THERE, RIGHT THERE! My 2014 tour of regional high school spring musicals with the girls will begin this weekend with Tina Fey's alma mater's production of Legally Blonde, which I hadn't realized would be quite such a controversial transfer to the educational arena. In Loveland, Ohio, a school's musical director was fired in 2012 for her production:
Students were permitted to finish the run of Legally Blonde (which received standing ovations after each performance), but Hansen was ultimately reprimanded by the administration, she says, for "going against the school's code of conduct." Kloesz, according to Hansen, cited "bootie-bounce dance moves" and the use of the word "skank" in the script. Loveland, along with most schools across the U.S., has a strict no-alcohol policy, and Hansen was cited for a scene in the musical that includes a champagne party involving a group of buttoned-up Harvard University students. She pointed out that it was not staged as a rowdy college party.
Officials were careful about negatively characterizing the courtroom scene "There! Right There!" (also known as the "Gay, or European" moment), according to Hansen, who noted that the school has an LGBT club. "That issue was brought up to me verbally, but was not in any written paperwork," she said.
Hansen said she was shocked by the administration's negative reaction to Legally Blonde after the school produced the full version of Grease in recent years, as well as Beauty and the Beast last spring "with a huge tavern scene and beer mugs." Students also used real cigarettes as props during a scene in Joseph and the Amazing Technicolor Dreamcoat. "I didn't hear any complaints," Hansen recalled, noting that the Loveland High production of Grease, which includes drinking, smoking, sexuality and teen pregnancy in its script, had higher ticket sales than Legally Blonde.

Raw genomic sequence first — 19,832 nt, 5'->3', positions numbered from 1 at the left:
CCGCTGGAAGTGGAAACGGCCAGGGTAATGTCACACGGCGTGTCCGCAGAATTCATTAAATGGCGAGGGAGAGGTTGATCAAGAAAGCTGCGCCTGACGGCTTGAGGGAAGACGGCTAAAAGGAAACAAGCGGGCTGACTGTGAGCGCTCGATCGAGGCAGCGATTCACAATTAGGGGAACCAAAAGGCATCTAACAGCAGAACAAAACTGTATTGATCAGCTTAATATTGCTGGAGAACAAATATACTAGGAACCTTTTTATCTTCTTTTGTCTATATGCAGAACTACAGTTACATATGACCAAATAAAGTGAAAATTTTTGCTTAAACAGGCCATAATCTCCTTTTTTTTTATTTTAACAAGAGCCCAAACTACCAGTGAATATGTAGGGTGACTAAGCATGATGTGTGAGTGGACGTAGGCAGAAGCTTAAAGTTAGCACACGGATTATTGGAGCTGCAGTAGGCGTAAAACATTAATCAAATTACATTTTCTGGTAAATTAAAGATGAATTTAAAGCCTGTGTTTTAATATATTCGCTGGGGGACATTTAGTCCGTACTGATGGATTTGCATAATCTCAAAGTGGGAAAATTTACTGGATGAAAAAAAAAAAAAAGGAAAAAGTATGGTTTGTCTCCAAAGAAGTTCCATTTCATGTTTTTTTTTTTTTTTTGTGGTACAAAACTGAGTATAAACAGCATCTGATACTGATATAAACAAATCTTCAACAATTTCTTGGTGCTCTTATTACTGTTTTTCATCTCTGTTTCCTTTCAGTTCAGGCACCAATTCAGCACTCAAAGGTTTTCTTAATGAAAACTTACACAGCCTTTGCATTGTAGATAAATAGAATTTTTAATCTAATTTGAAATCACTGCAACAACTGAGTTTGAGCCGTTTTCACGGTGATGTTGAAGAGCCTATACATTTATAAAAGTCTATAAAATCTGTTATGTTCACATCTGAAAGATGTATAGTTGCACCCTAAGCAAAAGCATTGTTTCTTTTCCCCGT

...The musical's Tony-nominated writers, including composer Laurence O'Keefe, lyricist Nell Benjamin and book writer Hach sent the following words to Playbill.com: "We have no idea what the superintendent's statement means. We are surprised and disappointed that an educator who put on a show about a woman succeeding through education was fired for it. Any show that tries to be smart and funny may offend some people, but Mrs. Hansen and her students looked beyond that and saw the positive message of tolerance and female empowerment at the heart of the show. We only wish the school administration had done the same. We applaud the parents and students who supported Mrs. Hansen."